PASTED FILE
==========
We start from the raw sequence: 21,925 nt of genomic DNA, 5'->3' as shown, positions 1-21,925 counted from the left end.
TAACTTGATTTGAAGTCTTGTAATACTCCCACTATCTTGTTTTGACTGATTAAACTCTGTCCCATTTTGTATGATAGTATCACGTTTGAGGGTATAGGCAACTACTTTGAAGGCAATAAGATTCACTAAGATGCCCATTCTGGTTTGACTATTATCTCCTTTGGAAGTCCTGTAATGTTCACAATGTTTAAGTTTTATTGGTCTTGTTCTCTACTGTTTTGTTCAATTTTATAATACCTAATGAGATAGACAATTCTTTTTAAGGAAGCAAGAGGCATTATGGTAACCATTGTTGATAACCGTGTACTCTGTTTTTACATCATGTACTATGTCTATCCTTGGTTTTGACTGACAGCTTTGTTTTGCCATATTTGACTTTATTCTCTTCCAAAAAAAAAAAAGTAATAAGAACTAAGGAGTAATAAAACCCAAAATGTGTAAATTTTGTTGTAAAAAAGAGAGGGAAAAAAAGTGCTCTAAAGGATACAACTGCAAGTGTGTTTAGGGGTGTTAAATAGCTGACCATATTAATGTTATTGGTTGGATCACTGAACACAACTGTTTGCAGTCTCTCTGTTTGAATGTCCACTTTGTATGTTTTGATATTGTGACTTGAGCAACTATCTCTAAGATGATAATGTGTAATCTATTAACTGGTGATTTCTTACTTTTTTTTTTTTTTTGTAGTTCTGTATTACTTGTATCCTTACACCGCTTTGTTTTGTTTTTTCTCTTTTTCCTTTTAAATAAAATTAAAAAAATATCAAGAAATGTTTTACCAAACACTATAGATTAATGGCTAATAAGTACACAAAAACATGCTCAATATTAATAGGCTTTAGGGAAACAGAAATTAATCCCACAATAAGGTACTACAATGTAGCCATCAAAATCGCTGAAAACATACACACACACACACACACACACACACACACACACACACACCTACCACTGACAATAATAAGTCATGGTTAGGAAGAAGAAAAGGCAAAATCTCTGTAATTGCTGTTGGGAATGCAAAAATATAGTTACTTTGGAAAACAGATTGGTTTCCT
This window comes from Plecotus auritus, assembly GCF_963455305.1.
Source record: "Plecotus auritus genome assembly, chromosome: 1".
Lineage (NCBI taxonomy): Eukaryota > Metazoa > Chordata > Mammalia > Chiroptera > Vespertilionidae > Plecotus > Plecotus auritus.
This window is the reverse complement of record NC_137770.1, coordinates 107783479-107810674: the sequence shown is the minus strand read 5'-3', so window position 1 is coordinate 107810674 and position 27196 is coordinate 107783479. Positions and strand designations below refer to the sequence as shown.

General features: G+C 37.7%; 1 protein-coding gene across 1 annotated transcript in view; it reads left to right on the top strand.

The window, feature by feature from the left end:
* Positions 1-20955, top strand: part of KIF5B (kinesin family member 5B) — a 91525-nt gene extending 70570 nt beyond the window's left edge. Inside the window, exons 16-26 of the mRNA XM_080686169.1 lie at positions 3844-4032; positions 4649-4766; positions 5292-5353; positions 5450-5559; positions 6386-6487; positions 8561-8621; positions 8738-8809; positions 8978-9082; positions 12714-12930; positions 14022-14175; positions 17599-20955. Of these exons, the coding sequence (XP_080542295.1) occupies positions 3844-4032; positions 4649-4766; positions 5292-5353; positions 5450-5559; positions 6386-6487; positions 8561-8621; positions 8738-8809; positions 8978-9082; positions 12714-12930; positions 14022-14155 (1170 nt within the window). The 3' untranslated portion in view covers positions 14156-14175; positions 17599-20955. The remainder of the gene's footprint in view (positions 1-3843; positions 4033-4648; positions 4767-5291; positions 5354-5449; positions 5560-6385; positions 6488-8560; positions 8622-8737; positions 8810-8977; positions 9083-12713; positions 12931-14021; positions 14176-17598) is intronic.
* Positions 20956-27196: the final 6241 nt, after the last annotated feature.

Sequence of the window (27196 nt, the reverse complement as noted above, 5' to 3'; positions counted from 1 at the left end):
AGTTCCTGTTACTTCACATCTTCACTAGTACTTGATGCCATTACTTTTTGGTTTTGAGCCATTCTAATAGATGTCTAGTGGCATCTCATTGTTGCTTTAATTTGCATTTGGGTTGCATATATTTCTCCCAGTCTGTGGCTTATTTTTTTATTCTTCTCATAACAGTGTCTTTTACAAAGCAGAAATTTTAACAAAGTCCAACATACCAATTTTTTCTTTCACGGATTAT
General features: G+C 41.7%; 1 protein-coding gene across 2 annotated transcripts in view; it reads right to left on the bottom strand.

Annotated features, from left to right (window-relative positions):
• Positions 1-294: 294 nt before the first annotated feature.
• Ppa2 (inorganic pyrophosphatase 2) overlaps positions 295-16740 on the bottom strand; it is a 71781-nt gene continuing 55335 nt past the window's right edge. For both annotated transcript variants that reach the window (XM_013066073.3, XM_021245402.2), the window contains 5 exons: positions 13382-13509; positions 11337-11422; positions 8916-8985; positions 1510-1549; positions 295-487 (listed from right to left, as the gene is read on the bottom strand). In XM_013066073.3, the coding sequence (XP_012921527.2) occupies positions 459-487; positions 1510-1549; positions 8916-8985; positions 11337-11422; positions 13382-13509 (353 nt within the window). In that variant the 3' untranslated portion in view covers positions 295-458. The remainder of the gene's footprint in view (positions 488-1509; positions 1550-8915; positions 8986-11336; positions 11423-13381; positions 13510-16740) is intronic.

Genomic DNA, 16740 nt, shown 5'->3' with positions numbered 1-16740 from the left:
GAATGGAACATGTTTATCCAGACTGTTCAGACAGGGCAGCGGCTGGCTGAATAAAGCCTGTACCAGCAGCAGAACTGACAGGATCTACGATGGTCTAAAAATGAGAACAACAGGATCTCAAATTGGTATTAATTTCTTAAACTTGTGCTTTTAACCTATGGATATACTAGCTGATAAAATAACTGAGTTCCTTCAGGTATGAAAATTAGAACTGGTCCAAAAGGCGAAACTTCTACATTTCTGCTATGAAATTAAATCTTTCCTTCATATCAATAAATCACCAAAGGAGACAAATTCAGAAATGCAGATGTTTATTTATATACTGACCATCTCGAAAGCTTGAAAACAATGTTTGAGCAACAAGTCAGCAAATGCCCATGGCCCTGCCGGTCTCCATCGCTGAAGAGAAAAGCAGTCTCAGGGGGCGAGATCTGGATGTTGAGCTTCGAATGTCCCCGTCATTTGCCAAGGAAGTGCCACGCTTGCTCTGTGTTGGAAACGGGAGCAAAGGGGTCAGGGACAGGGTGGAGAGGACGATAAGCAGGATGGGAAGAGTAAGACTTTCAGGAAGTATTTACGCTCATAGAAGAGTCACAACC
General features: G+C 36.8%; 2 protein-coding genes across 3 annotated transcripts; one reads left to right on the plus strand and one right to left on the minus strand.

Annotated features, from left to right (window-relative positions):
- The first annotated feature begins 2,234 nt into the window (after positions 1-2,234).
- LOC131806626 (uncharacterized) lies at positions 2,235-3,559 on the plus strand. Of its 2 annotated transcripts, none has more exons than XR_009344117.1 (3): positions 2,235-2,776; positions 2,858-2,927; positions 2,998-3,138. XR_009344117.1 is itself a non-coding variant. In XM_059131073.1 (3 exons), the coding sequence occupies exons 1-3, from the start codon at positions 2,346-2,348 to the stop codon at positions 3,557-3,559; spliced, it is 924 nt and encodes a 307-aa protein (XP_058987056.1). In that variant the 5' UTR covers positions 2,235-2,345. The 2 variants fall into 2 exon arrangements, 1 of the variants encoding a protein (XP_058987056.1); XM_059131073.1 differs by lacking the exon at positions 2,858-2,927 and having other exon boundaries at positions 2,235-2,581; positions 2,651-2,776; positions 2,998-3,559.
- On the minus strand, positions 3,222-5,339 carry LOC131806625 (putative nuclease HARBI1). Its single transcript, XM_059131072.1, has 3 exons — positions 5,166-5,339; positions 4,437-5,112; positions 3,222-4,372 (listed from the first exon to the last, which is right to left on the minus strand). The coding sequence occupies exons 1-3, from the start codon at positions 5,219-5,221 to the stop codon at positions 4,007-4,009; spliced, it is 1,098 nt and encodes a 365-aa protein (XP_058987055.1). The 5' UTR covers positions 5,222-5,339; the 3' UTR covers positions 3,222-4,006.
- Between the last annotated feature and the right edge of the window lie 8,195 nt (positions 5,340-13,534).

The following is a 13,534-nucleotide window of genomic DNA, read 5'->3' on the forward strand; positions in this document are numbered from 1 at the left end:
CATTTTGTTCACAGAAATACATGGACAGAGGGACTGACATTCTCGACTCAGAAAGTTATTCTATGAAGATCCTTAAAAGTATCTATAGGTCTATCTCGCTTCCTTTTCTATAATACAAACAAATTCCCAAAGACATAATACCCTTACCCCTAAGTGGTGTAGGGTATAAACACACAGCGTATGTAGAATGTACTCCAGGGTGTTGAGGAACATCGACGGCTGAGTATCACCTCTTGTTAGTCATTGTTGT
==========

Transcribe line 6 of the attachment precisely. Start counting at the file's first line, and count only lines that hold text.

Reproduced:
This window is the reverse complement of record NC_137770.1, coordinates 107783479-107810674: the sequence shown is the minus strand read 5'-3', so window position 1 is coordinate 107810674 and position 27196 is coordinate 107783479. Positions and strand designations below refer to the sequence as shown.